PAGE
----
Thursday, June 17, 2010

Hull-Speed – What If More Canvas Won’t Make It Go Faster

Hull speed is, from the viewpoint of design considerations, how fast a boat can move through the water.  There are all kinds of complex explanations and really neat formulas about why there are limits and how fast a hull can travel, but in simple terms the boat makes a hole in the water (displaces water) and when under way it pushes the water out of the way in the front (creating a bow wave) and it fills that hole when the boat passes (creating a stern wave).  The maximum hull speed is reached when the bow and stern waves coincide – and at that point the boat will not go any faster, no matter how much more sail or power you add – it just cannot go faster unless the boat is modified.

Think about a tugboat for a second – this squatty small boat has two huge engines – up to 1,000 horsepower each and do a great job of pushing the freighters and oceanliners around.  So with all that raw power one might think that the tug could scoot across the water at breakneck speeds when not engaging the big boats.  Can’t happen – even with the throttles full open.  Same is true of the tall ships – with their miles of canvas above deck – adding more will not get it to travel beyond its hull speed.

If more speed is your goal, the design can be modified to increase the hull speed – but at some cost…trade-offs of capacity, functionality, range and stability.  Some of the design methods to wring out more speed are to lighten the boat so it displaces less water, or to change the amount of hull that is in the water (catamaran or hydrofoil).  So, more speed is bought by less cargo capacity or maneuverability or stability in rough seas.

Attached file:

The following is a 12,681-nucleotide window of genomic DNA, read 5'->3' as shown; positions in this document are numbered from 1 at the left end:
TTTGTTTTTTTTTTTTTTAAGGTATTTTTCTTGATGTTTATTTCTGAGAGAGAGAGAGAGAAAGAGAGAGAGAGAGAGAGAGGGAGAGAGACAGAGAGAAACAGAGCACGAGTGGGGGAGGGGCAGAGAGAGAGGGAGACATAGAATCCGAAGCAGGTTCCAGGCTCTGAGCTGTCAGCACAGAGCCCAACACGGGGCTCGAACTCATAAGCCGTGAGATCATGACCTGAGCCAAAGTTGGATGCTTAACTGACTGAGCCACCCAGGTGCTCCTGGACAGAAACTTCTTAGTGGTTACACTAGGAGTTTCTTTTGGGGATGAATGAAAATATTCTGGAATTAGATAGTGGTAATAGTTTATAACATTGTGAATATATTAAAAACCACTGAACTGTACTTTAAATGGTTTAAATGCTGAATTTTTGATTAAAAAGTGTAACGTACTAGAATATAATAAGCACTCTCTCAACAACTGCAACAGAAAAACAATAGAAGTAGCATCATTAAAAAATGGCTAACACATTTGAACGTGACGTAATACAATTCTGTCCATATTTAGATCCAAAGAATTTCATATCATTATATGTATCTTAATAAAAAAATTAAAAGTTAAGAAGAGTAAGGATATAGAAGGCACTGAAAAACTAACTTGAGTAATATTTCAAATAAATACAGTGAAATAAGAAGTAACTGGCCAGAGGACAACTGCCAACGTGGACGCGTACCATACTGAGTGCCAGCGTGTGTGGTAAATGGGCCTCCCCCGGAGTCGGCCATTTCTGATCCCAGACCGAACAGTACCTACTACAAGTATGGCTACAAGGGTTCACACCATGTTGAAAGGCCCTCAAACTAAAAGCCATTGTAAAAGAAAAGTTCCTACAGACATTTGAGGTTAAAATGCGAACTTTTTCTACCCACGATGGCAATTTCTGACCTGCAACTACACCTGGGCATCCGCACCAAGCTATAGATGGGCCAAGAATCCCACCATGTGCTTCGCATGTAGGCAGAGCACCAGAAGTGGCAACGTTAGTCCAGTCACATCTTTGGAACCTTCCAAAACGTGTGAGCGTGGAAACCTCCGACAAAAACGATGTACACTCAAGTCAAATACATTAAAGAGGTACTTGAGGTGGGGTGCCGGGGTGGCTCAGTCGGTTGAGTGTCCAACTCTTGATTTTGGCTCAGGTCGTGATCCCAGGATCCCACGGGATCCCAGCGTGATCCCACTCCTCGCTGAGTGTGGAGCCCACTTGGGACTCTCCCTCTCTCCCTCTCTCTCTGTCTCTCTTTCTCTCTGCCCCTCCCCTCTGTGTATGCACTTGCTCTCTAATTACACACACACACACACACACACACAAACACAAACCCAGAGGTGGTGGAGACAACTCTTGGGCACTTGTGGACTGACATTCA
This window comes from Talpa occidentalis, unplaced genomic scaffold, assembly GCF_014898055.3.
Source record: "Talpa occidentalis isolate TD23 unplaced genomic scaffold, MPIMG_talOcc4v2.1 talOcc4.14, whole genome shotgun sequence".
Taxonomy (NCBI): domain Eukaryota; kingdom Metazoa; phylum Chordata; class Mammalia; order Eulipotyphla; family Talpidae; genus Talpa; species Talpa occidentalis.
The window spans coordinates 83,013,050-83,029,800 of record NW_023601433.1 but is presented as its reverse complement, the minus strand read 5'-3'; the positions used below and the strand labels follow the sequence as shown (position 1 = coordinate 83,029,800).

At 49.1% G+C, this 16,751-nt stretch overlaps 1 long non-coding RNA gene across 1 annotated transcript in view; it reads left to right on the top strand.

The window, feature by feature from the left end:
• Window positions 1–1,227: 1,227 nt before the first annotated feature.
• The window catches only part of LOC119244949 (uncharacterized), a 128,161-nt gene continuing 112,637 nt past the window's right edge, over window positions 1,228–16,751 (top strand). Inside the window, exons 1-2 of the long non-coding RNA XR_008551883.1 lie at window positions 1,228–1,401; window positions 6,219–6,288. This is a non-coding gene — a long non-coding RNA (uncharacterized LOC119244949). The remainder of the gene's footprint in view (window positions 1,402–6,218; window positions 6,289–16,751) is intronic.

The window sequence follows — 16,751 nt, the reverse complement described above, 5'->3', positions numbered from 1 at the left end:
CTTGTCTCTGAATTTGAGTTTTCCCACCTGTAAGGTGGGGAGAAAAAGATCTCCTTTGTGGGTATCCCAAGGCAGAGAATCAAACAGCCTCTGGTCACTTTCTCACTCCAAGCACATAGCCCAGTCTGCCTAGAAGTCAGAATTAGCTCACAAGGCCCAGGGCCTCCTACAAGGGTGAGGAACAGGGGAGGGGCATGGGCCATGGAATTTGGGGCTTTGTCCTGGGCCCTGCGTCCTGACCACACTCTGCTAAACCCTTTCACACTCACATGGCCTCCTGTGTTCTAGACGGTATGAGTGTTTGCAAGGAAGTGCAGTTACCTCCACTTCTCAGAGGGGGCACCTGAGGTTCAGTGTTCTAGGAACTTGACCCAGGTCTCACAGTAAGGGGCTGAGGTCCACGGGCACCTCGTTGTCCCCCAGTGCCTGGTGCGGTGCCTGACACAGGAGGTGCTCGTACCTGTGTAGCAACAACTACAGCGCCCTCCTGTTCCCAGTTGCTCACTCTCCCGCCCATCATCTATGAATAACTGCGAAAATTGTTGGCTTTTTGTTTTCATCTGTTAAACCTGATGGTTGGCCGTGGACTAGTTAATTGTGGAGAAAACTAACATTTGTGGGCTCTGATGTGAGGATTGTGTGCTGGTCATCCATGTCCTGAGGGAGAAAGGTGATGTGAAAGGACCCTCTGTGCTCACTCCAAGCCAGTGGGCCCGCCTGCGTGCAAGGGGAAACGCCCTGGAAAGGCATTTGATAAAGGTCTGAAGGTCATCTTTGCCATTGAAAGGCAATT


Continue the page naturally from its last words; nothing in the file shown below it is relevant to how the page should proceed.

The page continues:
How does this apply to leadership of an organization?  It seems apparent to me that, after the organization has fine-tuned its processes and captured efficiencies, it has hit the equivalent of maximum hull speed.  Adding more canvas will have virtually no effect:
·    Sales are down – sales force is told to work harder…do more of the same things
·    Production capacity is at 100% - production is told to make more…using the same processes & equipment
·    Hard times> expense & staff cuts – everyone is told to hold to the original throughput – applying pretty much the same methods & controls
Typically most members of the organization will try to ‘push harder’ to meet the new reality until fatigue and frustration bleed away their energy.  Quite often there may even be an unsustainable short-term spike in results – but it is short-lived.

Whoa – is doom & gloom the only thing to look forward to???  Of course not!!!

As in the boat analogy, there are a number of things that can be done to improve things – leadership is recognizing what will have the desired effect to meet commitments with existing resources.  Some ideas:
·    Eliminate deadwood processes & procedures which do not directly add value – such as that report which is produced and ignored…if there is one or two key items of value, generate those and scrap the wrapper (i.e., all the rest of the report)
·    You may not be able to increase the capacity and output of existing equipment, but training for efficient use of the equipment will make a difference (I am still finding old documents files with hard returns after each line – just like the Selectric days)